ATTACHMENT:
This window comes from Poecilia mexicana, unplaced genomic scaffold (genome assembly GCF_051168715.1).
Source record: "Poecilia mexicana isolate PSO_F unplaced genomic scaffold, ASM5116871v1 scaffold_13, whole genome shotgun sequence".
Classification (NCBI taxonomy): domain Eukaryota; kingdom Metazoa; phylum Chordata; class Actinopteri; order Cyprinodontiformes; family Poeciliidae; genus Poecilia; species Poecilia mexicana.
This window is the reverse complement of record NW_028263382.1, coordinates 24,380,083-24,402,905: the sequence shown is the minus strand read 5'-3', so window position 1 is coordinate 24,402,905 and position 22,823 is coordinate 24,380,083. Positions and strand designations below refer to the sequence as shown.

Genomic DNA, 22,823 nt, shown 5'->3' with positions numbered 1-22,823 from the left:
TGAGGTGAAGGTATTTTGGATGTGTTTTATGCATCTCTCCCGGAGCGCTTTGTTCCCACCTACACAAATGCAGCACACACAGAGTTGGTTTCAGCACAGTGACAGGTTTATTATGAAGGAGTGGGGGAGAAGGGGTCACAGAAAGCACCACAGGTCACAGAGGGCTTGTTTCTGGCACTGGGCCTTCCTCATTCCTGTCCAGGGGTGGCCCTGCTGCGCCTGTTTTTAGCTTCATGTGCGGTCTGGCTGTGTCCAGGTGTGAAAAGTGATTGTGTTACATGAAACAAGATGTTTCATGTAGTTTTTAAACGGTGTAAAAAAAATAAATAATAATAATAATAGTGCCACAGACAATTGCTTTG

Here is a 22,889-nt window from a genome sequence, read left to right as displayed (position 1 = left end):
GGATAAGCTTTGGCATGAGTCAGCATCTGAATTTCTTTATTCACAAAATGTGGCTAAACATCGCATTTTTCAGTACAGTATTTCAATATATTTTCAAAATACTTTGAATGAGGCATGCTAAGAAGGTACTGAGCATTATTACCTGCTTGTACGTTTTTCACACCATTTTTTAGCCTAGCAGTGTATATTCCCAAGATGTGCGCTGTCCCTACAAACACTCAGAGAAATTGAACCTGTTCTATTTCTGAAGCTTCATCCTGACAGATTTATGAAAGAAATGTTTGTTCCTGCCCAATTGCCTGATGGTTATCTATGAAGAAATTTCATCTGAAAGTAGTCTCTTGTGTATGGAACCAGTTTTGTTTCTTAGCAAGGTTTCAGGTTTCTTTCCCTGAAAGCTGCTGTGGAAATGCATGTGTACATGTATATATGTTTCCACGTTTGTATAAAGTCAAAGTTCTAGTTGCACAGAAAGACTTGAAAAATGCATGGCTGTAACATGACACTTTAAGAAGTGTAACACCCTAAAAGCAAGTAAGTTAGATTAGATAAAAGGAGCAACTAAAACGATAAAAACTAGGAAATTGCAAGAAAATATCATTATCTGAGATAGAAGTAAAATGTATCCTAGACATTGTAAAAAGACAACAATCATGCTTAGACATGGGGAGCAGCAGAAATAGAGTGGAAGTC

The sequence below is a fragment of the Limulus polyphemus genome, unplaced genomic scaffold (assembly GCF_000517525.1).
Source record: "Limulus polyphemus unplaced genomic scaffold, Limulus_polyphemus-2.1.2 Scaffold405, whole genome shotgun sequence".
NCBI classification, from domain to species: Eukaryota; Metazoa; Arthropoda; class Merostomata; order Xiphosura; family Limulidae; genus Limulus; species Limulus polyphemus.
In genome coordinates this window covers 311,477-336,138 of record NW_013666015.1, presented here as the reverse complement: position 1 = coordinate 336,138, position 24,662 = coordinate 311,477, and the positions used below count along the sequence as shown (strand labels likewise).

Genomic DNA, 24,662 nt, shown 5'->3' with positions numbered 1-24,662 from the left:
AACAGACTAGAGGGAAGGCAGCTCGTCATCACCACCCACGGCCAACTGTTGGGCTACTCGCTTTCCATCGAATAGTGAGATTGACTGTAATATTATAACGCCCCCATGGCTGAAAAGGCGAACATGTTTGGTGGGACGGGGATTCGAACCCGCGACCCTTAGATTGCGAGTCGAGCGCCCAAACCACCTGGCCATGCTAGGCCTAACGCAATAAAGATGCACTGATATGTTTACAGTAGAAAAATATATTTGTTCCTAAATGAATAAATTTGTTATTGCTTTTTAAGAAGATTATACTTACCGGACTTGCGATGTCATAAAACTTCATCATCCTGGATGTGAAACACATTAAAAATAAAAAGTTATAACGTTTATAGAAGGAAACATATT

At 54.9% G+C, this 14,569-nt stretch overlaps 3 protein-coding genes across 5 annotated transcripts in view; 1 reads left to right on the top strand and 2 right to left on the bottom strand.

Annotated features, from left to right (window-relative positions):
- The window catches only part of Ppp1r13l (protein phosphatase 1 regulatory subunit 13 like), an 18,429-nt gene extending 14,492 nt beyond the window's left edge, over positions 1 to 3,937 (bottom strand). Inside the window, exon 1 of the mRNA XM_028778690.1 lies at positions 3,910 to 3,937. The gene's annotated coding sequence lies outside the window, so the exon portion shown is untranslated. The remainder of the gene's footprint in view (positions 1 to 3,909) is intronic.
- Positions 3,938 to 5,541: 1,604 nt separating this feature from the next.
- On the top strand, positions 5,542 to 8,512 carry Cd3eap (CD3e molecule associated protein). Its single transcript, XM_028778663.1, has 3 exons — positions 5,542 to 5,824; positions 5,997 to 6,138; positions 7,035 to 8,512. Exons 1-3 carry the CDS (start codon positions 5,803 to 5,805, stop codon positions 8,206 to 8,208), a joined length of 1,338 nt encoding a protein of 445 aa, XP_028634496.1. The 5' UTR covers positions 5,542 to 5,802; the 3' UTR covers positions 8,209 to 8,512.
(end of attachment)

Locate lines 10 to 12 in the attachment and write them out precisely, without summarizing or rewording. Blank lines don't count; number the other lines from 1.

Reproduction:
Source record: "Limulus polyphemus unplaced genomic scaffold, Limulus_polyphemus-2.1.2 Scaffold405, whole genome shotgun sequence".
NCBI classification, from domain to species: Eukaryota; Metazoa; Arthropoda; class Merostomata; order Xiphosura; family Limulidae; genus Limulus; species Limulus polyphemus.
In genome coordinates this window covers 311,477-336,138 of record NW_013666015.1, presented here as the reverse complement: position 1 = coordinate 336,138, position 24,662 = coordinate 311,477, and the positions used below count along the sequence as shown (strand labels likewise).